b) In relation to the models resulting from the original 20-item version, the three-factor hierarchical model with testlets was identified by CFA as the model having the best fit to data. The main distinguishing feature of this core model was that it eliminated items that evaluated delinquent behaviour (antisocial factor in the models derived from the original 20-item scale) and intimacy (sexual promiscuity and brief relationships). These results lend support to the clinical model (American Psychiatric Association, 1980, 1994, 2000, 2013), in which psychopathy is diagnosed in terms of affective-emotional, inter personal and antisocial behaviour criteria, leaving aside notions of criminal behaviour as a core feature of the disorder. Though studies have related both contingencies (Theodorakis, 2013; Vaughn, Howard, & DeLisi, 2008), Cooke et al. (2007) have highlighted that the relationship is not one of chance, but is rather characteristic of the disorder itself (e.g., irresponsibility, impulsivity, hostility, lack of empathy) that facilitate the involvement in delinquent behaviour.

c) The highest psychopathy classification rate was obtained with the shortened version of the scale. Should the decision criterion be validated, it may prove to be useful for enhancing the correct classification and management of detainees during prison intake since it enables adaptive psychopaths, i.e., without a criminal record, to be identified and, in turn, for implementing the appropriate initiatives. It is of no surprise the adaptive psychopath is characterized by exhibiting striking self-assurance, social stability, assertiveness, and persuasive powers (Smith, Watts, & Lilienfeld, 2014), which in a prison context facilitates false adherence and progress in treatment, leading prison evaluation teams to inadequately evaluate the access to prison benefits, e.g., release permits, probation (Novo, Fariña, Seijo, & Arce, 2012).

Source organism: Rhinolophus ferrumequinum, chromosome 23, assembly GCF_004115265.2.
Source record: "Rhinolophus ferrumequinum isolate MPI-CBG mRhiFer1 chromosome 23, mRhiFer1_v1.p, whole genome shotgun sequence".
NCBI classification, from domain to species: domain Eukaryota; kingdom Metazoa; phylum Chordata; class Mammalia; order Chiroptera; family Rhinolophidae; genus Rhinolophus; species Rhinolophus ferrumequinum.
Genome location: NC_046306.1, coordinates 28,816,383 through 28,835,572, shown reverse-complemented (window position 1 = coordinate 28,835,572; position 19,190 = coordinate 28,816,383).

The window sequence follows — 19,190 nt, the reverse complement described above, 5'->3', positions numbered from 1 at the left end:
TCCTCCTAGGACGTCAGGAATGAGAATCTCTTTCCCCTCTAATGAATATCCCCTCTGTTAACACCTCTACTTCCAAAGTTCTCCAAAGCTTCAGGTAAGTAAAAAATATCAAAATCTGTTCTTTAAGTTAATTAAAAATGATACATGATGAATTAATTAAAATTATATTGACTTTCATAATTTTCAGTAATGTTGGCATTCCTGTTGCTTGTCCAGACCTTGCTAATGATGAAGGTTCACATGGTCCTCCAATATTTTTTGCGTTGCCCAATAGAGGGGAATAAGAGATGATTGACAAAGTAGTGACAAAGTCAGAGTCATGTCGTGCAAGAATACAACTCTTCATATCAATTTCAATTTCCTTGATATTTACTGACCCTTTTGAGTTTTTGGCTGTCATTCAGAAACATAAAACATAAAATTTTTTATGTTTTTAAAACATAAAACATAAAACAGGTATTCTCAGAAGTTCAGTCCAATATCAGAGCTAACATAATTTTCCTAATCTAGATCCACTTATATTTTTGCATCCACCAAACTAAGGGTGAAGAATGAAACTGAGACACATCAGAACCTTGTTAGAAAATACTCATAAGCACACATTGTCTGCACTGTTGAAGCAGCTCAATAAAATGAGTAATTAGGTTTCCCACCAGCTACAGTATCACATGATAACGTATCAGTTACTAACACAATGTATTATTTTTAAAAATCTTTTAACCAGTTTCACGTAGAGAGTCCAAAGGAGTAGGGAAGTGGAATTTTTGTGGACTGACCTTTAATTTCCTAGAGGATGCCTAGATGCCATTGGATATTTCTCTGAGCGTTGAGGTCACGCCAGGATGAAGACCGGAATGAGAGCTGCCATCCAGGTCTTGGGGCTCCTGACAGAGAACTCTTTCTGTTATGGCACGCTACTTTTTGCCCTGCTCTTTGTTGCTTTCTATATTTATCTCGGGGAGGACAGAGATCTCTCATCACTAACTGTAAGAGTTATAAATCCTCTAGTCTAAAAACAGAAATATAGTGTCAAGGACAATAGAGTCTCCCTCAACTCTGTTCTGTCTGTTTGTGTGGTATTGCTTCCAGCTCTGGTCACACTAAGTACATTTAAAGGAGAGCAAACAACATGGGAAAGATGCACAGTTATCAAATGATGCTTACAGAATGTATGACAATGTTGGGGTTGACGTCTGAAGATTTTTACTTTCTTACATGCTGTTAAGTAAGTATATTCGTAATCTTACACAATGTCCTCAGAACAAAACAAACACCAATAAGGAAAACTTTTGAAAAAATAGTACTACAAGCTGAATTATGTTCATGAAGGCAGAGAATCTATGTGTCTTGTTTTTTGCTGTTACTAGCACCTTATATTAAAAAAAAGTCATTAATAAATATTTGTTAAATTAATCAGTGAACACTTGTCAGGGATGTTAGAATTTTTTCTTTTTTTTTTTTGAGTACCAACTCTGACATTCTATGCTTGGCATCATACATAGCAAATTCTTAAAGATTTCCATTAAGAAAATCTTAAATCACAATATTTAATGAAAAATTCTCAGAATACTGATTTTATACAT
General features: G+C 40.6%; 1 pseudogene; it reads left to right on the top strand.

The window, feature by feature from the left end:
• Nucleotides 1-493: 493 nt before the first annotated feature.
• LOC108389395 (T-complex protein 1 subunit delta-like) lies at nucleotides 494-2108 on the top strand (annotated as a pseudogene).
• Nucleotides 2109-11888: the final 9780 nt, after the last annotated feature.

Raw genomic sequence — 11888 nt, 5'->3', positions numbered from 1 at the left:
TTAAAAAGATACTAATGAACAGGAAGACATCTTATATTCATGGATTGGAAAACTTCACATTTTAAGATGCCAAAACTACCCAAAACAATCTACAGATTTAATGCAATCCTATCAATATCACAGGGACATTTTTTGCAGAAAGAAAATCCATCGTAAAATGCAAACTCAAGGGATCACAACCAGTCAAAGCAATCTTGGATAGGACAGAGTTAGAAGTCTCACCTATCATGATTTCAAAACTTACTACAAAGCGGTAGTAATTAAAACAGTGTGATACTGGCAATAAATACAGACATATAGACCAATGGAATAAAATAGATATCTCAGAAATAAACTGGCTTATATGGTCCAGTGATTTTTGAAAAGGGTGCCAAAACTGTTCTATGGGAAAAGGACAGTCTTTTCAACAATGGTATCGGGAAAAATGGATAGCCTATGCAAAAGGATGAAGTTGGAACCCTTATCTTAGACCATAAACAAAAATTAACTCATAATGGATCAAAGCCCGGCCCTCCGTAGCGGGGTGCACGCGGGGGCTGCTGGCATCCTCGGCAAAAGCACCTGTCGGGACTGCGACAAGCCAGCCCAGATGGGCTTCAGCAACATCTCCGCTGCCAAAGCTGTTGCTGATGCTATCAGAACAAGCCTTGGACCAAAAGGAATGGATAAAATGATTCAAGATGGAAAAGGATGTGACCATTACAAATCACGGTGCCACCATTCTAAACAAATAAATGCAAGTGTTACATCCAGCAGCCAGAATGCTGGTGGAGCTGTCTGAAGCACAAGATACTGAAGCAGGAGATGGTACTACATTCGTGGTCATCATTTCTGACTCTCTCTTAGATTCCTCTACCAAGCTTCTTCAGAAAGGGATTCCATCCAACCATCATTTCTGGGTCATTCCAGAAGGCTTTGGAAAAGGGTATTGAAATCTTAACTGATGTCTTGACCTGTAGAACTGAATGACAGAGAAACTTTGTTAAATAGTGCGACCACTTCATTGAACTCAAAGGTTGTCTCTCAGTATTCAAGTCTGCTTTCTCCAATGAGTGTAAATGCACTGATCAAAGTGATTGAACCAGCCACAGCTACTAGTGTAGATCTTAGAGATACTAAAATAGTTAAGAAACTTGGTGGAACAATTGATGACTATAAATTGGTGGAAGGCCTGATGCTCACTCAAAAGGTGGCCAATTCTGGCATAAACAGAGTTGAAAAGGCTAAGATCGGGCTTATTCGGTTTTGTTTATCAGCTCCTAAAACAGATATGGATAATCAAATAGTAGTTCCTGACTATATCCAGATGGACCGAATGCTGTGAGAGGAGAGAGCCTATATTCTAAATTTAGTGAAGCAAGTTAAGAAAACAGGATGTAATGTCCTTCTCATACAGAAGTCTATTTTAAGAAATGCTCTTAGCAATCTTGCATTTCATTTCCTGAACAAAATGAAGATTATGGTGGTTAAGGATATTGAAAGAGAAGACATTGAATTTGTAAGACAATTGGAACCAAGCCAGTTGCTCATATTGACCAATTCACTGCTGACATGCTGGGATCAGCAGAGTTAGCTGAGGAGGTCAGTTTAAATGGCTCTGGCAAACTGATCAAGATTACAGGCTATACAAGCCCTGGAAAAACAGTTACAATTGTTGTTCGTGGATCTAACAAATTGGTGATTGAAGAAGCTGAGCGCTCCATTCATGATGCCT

d) The effects of the classification of psychopathy on the shortened version of the scale and the designated decision criterion, were in line with previous studies. Thus, prisoners classified as psychopaths began their delinquent carreer at an earlier age than  those not classified as psychopaths (Forth & Book, 2007; Vaughn et al., 2008), committed more violent crime (Porter, Birt, & Boer, 2001; Porter, Brinke, & Wilson, 2009; Porter, Woodworth, Earle, Drugge, & Boer, 2003), served longer sentences (Skeem, Poythress, Edens, Lilienfeld, & Cale, 2003), and had higher reoffending rates (Garrido, 2002; Grann, Langström, Tonhström, & Kulgren, 1999; Hare, 1993; Hart, Krop, & Hare, 1988; Hemphill, Hare, & Wong, 2011; Serin & Amos, 1995).